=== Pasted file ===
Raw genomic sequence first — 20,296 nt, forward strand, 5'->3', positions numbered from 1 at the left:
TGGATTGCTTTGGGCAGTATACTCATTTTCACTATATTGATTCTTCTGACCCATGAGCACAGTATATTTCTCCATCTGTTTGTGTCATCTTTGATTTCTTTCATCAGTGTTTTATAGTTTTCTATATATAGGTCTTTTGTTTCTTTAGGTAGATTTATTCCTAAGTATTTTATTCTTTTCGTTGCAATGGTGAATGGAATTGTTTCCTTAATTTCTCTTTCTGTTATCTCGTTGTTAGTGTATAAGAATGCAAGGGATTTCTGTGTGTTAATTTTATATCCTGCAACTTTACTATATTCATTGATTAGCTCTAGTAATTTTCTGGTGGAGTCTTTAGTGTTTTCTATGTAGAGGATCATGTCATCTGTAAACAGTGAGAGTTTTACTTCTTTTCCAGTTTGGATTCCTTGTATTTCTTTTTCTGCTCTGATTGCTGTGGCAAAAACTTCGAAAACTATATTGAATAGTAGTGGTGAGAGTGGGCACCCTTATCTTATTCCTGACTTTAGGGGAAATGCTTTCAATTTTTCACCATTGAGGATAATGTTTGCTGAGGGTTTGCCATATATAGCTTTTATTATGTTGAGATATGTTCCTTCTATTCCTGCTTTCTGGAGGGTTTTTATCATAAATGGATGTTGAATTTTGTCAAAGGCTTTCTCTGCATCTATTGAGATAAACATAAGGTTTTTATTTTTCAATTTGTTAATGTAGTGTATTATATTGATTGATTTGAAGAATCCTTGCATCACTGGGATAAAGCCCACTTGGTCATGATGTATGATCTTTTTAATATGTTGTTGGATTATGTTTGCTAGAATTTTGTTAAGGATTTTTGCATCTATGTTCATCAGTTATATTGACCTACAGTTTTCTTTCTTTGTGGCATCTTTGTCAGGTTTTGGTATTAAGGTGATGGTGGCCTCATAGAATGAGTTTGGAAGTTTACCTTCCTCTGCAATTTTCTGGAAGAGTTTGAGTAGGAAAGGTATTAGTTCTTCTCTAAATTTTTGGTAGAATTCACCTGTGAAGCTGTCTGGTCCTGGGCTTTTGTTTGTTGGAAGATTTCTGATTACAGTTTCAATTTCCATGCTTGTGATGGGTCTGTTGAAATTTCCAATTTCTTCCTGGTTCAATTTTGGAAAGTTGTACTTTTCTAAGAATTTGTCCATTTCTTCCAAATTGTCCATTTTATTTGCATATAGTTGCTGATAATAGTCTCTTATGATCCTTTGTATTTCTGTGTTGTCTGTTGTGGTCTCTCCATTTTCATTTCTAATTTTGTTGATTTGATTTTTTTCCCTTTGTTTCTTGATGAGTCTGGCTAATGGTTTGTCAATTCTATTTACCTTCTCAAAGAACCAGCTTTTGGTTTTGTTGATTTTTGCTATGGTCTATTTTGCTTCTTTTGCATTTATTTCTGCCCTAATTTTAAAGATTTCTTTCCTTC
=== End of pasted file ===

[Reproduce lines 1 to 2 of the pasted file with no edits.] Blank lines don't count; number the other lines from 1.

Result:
Raw genomic sequence first — 20,296 nt, forward strand, 5'->3', positions numbered from 1 at the left:
TGGATTGCTTTGGGCAGTATACTCATTTTCACTATATTGATTCTTCTGACCCATGAGCACAGTATATTTCTCCATCTGTTTGTGTCATCTTTGATTTCTTTCATCAGTGTTTTATAGTTTTCTATATATAGGTCTTTTGTTTCTTTAGGTAGATTTATTCCTAAGTATTTTATTCTTTTCGTTGCAATGGTGAATGGAATTGTTTCCTTAATTTCTCTTTCTGTTATCTCGTTGTTAGTGTATAAGAATGCAAGGGATTTCTGTGTGTTAATTTTATATCCTGCAACTTTACTATATTCATTGATTAGCTCTAGTAATTTTCTGGTGGAGTCTTTAGTGTTTTCTATGTAGAGGATCATGTCATCTGTAAACAGTGAGAGTTTTACTTCTTTTCCAGTTTGGATTCCTTGTATTTCTTTTTCTGCTCTGATTGCTGTGGCAAAAACTTCGAAAACTATATTGAATAGTAGTGGTGAGAGTGGGCACCCTTATCTTATTCCTGACTTTAGGGGAAATGCTTTCAATTTTTCACCATTGAGGATAATGTTTGCTGAGGGTTTGCCATATATAGCTTTTATTATGTTGAGATATGTTCCTTCTATTCCTGCTTTCTGGAGGGTTTTTATCATAAATGGATGTTGAATTTTGTCAAAGGCTTTCTCTGCATCTATTGAGATAAACATAAGGTTTTTATTTTTCAATTTGTTAATGTAGTGTATTATATTGATTGATTTGAAGAATCCTTGCATCACTGGGATAAAGCCCACTTGGTCATGATGTATGATCTTTTTAATATGTTGTTGGATTATGTTTGCTAGAATTTTGTTAAGGATTTTTGCATCTATGTTCATCAGTTATATTGACCTACAGTTTTCTTTCTTTGTGGCATCTTTGTCAGGTTTTGGTATTAAGGTGATGGTGGCCTCATAGAATGAGTTTGGAAGTTTACCTTCCTCTGCAATTTTCTGGAAGAGTTTGAGTAGGAAAGGTATTAGTTCTTCTCTAAATTTTTGGTAGAATTCACCTGTGAAGCTGTCTGGTCCTGGGCTTTTGTTTGTTGGAAGATTTCTGATTACAGTTTCAATTTCCATGCTTGTGATGGGTCTGTTGAAATTTCCAATTTCTTCCTGGTTCAATTTTGGAAAGTTGTACTTTTCTAAGAATTTGTCCATTTCTTCCAAATTGTCCATTTTATTTGCATATAGTTGCTGATAATAGTCTCTTATGATCCTTTGTATTTCTGTGTTGTCTGTTGTGGTCTCTCCATTTTCATTTCTAATTTTGTTGATTTGATTTTTTTCCCTTTGTTTCTTGATGAGTCTGGCTAATGGTTTGTCAATTCTATTTACCTTCTCAAAGAACCAGCTTTTGGTTTTGTTGATTTTTGCTATGGTCTATTTTGCTTCTTTTGCATTTATTTCTGCCCTAATTTTAAAGATTTCTTTCCTTC